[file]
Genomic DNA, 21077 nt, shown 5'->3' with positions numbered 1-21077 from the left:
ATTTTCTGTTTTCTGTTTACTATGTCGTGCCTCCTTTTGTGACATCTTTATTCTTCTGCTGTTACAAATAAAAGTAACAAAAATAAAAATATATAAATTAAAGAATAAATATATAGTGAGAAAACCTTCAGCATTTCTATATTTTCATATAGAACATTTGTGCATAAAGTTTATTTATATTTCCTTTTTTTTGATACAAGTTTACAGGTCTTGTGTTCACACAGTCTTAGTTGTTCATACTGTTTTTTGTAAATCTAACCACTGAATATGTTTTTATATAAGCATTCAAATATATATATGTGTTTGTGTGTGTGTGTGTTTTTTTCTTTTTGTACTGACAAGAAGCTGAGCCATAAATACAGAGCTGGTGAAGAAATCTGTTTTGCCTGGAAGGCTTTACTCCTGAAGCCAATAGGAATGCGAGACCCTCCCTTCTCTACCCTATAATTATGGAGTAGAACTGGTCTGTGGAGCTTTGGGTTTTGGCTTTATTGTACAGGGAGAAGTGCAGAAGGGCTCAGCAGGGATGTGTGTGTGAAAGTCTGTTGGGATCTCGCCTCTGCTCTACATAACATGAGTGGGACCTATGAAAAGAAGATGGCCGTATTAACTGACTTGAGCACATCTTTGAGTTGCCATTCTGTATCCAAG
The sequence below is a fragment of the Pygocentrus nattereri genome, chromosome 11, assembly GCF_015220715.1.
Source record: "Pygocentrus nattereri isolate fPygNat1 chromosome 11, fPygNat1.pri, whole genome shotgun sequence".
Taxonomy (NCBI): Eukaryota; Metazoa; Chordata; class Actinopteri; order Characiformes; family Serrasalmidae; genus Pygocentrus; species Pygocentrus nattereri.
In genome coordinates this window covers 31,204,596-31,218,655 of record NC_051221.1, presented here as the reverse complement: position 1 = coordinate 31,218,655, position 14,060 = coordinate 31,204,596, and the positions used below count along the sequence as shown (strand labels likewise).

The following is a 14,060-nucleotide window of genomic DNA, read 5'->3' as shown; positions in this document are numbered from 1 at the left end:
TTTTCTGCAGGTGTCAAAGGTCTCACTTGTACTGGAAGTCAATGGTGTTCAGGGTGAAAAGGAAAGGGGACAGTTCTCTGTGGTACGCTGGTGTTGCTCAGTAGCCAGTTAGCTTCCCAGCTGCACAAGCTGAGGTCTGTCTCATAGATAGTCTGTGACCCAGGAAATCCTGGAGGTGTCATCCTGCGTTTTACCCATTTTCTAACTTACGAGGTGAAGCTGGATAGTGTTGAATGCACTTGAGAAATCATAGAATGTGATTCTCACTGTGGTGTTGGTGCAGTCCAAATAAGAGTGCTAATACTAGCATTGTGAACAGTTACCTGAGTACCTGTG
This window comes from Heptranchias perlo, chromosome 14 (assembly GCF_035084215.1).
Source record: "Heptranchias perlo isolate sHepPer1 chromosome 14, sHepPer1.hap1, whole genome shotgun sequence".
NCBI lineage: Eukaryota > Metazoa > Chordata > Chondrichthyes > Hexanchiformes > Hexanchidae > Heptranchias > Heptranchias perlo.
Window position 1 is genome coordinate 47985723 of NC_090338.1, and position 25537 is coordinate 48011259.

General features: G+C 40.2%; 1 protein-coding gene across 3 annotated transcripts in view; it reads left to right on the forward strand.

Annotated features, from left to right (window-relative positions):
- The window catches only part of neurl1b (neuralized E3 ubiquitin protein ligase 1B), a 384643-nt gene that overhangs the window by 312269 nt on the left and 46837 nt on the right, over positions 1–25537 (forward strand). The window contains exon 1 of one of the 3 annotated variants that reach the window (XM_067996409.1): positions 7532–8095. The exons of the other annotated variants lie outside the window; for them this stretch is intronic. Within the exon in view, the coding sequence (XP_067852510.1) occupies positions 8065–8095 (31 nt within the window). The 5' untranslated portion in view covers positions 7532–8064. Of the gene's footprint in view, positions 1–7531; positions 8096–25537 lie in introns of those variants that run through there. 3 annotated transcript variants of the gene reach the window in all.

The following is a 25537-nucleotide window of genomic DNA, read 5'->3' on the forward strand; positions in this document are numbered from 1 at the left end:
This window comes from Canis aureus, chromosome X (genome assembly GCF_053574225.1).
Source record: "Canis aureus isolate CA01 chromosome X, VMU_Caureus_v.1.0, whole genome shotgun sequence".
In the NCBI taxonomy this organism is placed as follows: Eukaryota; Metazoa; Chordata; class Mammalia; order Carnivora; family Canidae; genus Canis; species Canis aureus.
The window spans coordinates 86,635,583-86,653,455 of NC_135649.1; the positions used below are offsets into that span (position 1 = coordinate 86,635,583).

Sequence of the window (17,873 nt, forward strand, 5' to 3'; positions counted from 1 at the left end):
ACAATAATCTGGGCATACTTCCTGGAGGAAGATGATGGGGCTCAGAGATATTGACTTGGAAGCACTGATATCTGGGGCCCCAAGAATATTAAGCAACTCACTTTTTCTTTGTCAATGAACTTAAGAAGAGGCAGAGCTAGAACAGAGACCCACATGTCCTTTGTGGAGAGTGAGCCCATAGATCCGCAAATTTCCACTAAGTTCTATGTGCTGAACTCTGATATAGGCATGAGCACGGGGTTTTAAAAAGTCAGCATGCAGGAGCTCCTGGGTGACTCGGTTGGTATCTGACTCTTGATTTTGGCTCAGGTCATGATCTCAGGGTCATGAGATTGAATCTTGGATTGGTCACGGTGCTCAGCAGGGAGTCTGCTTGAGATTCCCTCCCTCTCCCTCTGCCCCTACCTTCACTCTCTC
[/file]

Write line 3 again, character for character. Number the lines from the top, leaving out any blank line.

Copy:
The sequence below is a fragment of the Pygocentrus nattereri genome, chromosome 11, assembly GCF_015220715.1.